From the Capitol

Florida is still in phase two of re-opening the state amidst the coronavirus pandemic.  Classes are resuming at K-12 schools, colleges and universities – some in-person, some virtual and some a combination of the two.  Mask mandates have passed some city and county commissions and not others.  Businesses and government entities, like the court system and the highway toll collection agencies, report lagging revenues this past quarter. Florida has paid more than $13.4 billion in state and federal unemployment benefits since the economy shut down in mid-March. Governor Ron DeSantis has been holding roundtable discussions around the state regarding COVID-19, some of which have included First Lady Casey DeSantis.  In addition to the Re-Open Task Force, he has also established the Safe and Limited Re-Opening of Long-Term Care Facilities Task Force.


The state’s Revenue Estimating Conference, the group of economists advising the Legislature and the Governor, met on August 14th to review the current impact of COVID-19 on our economy and to project future revenues.

Florida is projected to have $3.4 billion in lost revenues for the current year and a $2 billion shortfall for the next fiscal year.  The federal government sent the state $5.8 billion from the CARES Acts.  However, these funds may not be used to plug budget shortfalls and must be allocated to pay for COVID-19 programs and expenses.  Should the Conference project a deficit, state law requires the Governor to develop a plan; and if the deficit is projected to be greater than 1.5 percent, a special Legislative Session is to be called.  The Governor explains that because of his over $1 billion in budget vetoes and current reserves, the state will not be operating in a deficit situation.  Florida has $4 billion in reserves.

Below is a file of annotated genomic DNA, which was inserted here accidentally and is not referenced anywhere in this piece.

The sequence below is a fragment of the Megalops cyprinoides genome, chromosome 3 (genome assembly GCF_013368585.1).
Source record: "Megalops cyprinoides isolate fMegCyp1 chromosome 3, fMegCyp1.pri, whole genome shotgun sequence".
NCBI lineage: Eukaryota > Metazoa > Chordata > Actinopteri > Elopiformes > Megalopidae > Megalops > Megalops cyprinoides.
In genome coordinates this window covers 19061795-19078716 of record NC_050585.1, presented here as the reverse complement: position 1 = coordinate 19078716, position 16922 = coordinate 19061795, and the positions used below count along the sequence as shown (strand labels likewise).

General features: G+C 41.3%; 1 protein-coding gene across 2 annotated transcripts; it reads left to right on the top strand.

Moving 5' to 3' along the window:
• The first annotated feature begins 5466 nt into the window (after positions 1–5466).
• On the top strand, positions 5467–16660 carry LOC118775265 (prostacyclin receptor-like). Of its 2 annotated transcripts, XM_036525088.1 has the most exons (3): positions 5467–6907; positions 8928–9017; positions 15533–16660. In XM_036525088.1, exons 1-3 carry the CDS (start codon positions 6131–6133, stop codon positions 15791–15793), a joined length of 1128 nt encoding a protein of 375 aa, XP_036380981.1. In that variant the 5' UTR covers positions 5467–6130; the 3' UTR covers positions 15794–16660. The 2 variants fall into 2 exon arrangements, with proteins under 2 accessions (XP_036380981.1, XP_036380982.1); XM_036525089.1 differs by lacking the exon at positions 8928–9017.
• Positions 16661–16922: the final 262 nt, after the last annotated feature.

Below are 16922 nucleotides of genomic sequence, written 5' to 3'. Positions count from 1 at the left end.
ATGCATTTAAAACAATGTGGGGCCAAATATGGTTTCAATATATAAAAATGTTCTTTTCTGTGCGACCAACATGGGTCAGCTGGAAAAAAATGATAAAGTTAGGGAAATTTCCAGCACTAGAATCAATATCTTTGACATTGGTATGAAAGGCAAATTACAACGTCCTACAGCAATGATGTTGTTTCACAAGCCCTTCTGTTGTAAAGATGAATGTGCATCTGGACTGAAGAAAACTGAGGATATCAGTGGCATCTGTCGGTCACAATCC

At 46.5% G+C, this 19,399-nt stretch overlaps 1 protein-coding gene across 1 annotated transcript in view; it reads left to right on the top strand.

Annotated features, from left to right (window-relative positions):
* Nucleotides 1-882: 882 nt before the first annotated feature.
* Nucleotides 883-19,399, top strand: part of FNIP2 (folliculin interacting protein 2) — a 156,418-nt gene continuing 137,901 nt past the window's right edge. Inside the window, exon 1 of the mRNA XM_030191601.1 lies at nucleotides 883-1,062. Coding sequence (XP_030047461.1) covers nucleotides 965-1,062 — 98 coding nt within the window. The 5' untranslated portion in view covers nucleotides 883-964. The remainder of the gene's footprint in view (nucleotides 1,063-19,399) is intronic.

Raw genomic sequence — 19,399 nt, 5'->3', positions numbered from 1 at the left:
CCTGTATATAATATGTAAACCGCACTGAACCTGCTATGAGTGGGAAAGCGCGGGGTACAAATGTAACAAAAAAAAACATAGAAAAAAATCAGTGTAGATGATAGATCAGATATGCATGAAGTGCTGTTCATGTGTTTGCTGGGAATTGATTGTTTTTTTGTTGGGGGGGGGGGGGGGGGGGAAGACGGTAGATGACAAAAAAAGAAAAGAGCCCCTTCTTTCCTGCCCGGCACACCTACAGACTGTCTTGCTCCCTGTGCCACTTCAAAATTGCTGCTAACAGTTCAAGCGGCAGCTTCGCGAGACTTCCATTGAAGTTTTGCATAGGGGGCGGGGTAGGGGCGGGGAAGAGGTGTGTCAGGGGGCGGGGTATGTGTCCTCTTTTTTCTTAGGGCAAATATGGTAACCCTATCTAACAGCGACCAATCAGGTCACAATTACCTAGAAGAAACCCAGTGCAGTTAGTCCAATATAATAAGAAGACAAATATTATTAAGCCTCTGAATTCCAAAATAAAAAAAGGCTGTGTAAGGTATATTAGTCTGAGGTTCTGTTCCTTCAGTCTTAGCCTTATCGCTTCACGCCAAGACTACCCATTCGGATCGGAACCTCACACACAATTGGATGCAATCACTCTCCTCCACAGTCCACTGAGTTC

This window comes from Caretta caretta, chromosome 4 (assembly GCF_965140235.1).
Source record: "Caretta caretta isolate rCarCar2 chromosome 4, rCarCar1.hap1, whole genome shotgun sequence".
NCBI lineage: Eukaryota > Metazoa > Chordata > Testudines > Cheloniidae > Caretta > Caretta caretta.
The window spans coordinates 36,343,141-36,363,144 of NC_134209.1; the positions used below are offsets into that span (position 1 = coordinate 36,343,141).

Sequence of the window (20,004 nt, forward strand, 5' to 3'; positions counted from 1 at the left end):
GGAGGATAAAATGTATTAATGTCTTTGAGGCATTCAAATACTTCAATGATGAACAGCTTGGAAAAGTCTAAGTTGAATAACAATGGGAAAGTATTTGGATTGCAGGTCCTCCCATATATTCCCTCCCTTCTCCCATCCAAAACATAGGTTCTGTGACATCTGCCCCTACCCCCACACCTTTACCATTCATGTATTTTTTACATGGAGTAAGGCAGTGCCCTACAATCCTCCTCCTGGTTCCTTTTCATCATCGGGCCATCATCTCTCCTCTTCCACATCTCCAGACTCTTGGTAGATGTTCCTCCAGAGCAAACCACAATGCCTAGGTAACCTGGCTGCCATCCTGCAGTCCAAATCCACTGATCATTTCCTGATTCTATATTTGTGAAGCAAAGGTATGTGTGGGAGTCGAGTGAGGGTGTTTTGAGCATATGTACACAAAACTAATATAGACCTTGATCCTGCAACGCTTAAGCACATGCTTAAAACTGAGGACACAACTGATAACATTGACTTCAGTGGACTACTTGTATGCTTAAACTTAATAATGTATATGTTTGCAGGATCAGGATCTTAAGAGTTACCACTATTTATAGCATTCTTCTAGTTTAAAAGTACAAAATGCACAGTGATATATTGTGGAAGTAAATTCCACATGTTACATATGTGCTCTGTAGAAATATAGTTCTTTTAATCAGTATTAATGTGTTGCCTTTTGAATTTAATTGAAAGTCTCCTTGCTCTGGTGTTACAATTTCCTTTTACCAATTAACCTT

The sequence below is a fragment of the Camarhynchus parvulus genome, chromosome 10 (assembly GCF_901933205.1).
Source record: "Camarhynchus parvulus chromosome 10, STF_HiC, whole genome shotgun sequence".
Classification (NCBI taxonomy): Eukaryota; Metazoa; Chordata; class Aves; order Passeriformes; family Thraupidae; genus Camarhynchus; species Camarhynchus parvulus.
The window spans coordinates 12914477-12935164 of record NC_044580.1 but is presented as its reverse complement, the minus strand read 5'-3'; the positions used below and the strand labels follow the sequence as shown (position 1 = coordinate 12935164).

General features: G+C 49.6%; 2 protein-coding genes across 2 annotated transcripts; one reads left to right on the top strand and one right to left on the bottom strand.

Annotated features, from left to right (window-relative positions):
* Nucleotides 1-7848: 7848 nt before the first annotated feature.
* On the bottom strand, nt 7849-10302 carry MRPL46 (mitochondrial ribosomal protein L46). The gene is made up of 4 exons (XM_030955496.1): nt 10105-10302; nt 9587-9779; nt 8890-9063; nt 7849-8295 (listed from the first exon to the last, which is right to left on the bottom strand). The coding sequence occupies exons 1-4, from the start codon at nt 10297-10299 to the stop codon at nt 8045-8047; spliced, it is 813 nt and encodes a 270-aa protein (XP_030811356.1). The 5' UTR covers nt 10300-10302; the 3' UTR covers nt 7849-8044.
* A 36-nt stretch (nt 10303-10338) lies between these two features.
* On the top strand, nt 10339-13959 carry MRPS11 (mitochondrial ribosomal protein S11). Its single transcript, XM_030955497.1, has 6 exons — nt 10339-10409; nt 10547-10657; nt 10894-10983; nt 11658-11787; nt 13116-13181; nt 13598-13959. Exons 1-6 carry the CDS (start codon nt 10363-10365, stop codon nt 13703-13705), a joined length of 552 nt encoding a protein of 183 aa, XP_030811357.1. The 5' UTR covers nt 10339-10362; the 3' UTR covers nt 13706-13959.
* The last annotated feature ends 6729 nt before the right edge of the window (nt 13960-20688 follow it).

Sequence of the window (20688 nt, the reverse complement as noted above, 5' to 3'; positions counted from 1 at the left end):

A study by the University of Central Florida’s Institute for Economic Forecasting predicts that full economic recovery in Florida is more than a year away.  To read that study, go here.